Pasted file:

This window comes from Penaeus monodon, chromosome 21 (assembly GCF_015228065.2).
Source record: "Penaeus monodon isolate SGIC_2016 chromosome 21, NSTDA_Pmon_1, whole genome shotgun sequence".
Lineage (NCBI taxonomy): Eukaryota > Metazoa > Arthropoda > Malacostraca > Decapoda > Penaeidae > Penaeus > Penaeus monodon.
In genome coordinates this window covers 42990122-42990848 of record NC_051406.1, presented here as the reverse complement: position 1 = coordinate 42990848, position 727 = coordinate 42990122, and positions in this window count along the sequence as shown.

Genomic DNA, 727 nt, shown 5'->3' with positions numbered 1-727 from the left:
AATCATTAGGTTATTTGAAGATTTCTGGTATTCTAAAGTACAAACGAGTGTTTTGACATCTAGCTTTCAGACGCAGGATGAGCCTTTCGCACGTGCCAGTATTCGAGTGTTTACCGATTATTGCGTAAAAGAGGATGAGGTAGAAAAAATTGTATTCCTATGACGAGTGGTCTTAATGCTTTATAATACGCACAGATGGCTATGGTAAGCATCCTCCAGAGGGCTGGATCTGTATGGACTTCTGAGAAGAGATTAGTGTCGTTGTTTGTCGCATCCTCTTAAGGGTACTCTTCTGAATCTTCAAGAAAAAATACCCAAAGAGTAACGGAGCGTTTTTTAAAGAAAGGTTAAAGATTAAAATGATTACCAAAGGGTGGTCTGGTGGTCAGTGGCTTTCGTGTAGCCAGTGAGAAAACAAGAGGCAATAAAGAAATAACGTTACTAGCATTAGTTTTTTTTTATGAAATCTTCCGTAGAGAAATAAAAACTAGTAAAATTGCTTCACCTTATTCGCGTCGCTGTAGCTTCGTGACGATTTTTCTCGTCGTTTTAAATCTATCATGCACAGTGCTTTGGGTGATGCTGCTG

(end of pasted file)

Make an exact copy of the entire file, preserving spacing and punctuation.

This window comes from Penaeus monodon, chromosome 21 (assembly GCF_015228065.2).
Source record: "Penaeus monodon isolate SGIC_2016 chromosome 21, NSTDA_Pmon_1, whole genome shotgun sequence".
Lineage (NCBI taxonomy): Eukaryota > Metazoa > Arthropoda > Malacostraca > Decapoda > Penaeidae > Penaeus > Penaeus monodon.
In genome coordinates this window covers 42990122-42990848 of record NC_051406.1, presented here as the reverse complement: position 1 = coordinate 42990848, position 727 = coordinate 42990122, and positions in this window count along the sequence as shown.

Genomic DNA, 727 nt, shown 5'->3' with positions numbered 1-727 from the left:
AATCATTAGGTTATTTGAAGATTTCTGGTATTCTAAAGTACAAACGAGTGTTTTGACATCTAGCTTTCAGACGCAGGATGAGCCTTTCGCACGTGCCAGTATTCGAGTGTTTACCGATTATTGCGTAAAAGAGGATGAGGTAGAAAAAATTGTATTCCTATGACGAGTGGTCTTAATGCTTTATAATACGCACAGATGGCTATGGTAAGCATCCTCCAGAGGGCTGGATCTGTATGGACTTCTGAGAAGAGATTAGTGTCGTTGTTTGTCGCATCCTCTTAAGGGTACTCTTCTGAATCTTCAAGAAAAAATACCCAAAGAGTAACGGAGCGTTTTTTAAAGAAAGGTTAAAGATTAAAATGATTACCAAAGGGTGGTCTGGTGGTCAGTGGCTTTCGTGTAGCCAGTGAGAAAACAAGAGGCAATAAAGAAATAACGTTACTAGCATTAGTTTTTTTTTATGAAATCTTCCGTAGAGAAATAAAAACTAGTAAAATTGCTTCACCTTATTCGCGTCGCTGTAGCTTCGTGACGATTTTTCTCGTCGTTTTAAATCTATCATGCACAGTGCTTTGGGTGATGCTGCTG